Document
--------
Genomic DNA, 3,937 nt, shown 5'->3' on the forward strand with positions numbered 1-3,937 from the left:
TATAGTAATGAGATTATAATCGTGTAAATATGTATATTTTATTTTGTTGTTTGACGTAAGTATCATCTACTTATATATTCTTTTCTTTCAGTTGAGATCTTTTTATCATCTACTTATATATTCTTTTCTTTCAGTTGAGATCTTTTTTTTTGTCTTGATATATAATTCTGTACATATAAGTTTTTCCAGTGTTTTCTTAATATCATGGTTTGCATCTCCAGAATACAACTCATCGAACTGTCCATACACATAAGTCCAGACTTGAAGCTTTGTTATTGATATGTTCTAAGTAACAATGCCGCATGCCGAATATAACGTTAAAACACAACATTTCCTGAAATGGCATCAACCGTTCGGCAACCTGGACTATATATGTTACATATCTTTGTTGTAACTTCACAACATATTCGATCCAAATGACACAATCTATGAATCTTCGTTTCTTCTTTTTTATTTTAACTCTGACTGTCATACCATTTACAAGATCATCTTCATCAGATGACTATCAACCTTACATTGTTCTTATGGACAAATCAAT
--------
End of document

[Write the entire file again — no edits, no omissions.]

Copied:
Genomic DNA, 3,937 nt, shown 5'->3' on the forward strand with positions numbered 1-3,937 from the left:
TATAGTAATGAGATTATAATCGTGTAAATATGTATATTTTATTTTGTTGTTTGACGTAAGTATCATCTACTTATATATTCTTTTCTTTCAGTTGAGATCTTTTTATCATCTACTTATATATTCTTTTCTTTCAGTTGAGATCTTTTTTTTTGTCTTGATATATAATTCTGTACATATAAGTTTTTCCAGTGTTTTCTTAATATCATGGTTTGCATCTCCAGAATACAACTCATCGAACTGTCCATACACATAAGTCCAGACTTGAAGCTTTGTTATTGATATGTTCTAAGTAACAATGCCGCATGCCGAATATAACGTTAAAACACAACATTTCCTGAAATGGCATCAACCGTTCGGCAACCTGGACTATATATGTTACATATCTTTGTTGTAACTTCACAACATATTCGATCCAAATGACACAATCTATGAATCTTCGTTTCTTCTTTTTTATTTTAACTCTGACTGTCATACCATTTACAAGATCATCTTCATCAGATGACTATCAACCTTACATTGTTCTTATGGACAAATCAAT